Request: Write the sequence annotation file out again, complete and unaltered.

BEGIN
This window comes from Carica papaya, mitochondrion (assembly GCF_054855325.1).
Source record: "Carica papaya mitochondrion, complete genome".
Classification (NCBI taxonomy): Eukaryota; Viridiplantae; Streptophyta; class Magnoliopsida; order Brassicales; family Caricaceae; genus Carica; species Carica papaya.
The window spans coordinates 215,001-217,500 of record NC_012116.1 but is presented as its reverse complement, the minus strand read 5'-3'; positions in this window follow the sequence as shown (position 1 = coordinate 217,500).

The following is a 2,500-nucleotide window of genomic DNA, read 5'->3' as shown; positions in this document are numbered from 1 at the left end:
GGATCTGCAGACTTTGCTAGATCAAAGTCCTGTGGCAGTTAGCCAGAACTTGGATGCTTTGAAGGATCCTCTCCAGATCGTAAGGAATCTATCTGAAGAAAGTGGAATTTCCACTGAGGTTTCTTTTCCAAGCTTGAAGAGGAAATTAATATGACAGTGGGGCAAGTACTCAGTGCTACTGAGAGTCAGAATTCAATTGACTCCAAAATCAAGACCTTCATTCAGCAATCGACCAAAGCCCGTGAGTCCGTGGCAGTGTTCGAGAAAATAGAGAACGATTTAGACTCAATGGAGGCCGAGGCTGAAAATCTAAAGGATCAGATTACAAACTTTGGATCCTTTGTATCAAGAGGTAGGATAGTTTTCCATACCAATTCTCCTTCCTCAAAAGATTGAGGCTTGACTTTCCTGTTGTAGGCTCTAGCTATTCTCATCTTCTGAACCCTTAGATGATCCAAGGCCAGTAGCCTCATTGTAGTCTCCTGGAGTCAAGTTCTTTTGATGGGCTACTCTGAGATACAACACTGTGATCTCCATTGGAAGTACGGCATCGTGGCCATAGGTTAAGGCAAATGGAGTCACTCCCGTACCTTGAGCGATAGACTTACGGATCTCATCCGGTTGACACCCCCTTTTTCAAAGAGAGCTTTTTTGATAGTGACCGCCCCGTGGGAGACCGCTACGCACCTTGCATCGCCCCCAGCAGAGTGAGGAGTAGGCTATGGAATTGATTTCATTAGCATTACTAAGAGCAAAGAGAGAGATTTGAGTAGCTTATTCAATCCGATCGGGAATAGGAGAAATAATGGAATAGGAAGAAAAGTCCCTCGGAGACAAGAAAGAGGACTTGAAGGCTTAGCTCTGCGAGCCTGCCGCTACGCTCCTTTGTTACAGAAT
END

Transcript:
This window comes from Carica papaya, mitochondrion (assembly GCF_054855325.1).
Source record: "Carica papaya mitochondrion, complete genome".
Classification (NCBI taxonomy): Eukaryota; Viridiplantae; Streptophyta; class Magnoliopsida; order Brassicales; family Caricaceae; genus Carica; species Carica papaya.
The window spans coordinates 215,001-217,500 of record NC_012116.1 but is presented as its reverse complement, the minus strand read 5'-3'; positions in this window follow the sequence as shown (position 1 = coordinate 217,500).

The following is a 2,500-nucleotide window of genomic DNA, read 5'->3' as shown; positions in this document are numbered from 1 at the left end:
GGATCTGCAGACTTTGCTAGATCAAAGTCCTGTGGCAGTTAGCCAGAACTTGGATGCTTTGAAGGATCCTCTCCAGATCGTAAGGAATCTATCTGAAGAAAGTGGAATTTCCACTGAGGTTTCTTTTCCAAGCTTGAAGAGGAAATTAATATGACAGTGGGGCAAGTACTCAGTGCTACTGAGAGTCAGAATTCAATTGACTCCAAAATCAAGACCTTCATTCAGCAATCGACCAAAGCCCGTGAGTCCGTGGCAGTGTTCGAGAAAATAGAGAACGATTTAGACTCAATGGAGGCCGAGGCTGAAAATCTAAAGGATCAGATTACAAACTTTGGATCCTTTGTATCAAGAGGTAGGATAGTTTTCCATACCAATTCTCCTTCCTCAAAAGATTGAGGCTTGACTTTCCTGTTGTAGGCTCTAGCTATTCTCATCTTCTGAACCCTTAGATGATCCAAGGCCAGTAGCCTCATTGTAGTCTCCTGGAGTCAAGTTCTTTTGATGGGCTACTCTGAGATACAACACTGTGATCTCCATTGGAAGTACGGCATCGTGGCCATAGGTTAAGGCAAATGGAGTCACTCCCGTACCTTGAGCGATAGACTTACGGATCTCATCCGGTTGACACCCCCTTTTTCAAAGAGAGCTTTTTTGATAGTGACCGCCCCGTGGGAGACCGCTACGCACCTTGCATCGCCCCCAGCAGAGTGAGGAGTAGGCTATGGAATTGATTTCATTAGCATTACTAAGAGCAAAGAGAGAGATTTGAGTAGCTTATTCAATCCGATCGGGAATAGGAGAAATAATGGAATAGGAAGAAAAGTCCCTCGGAGACAAGAAAGAGGACTTGAAGGCTTAGCTCTGCGAGCCTGCCGCTACGCTCCTTTGTTACAGAAT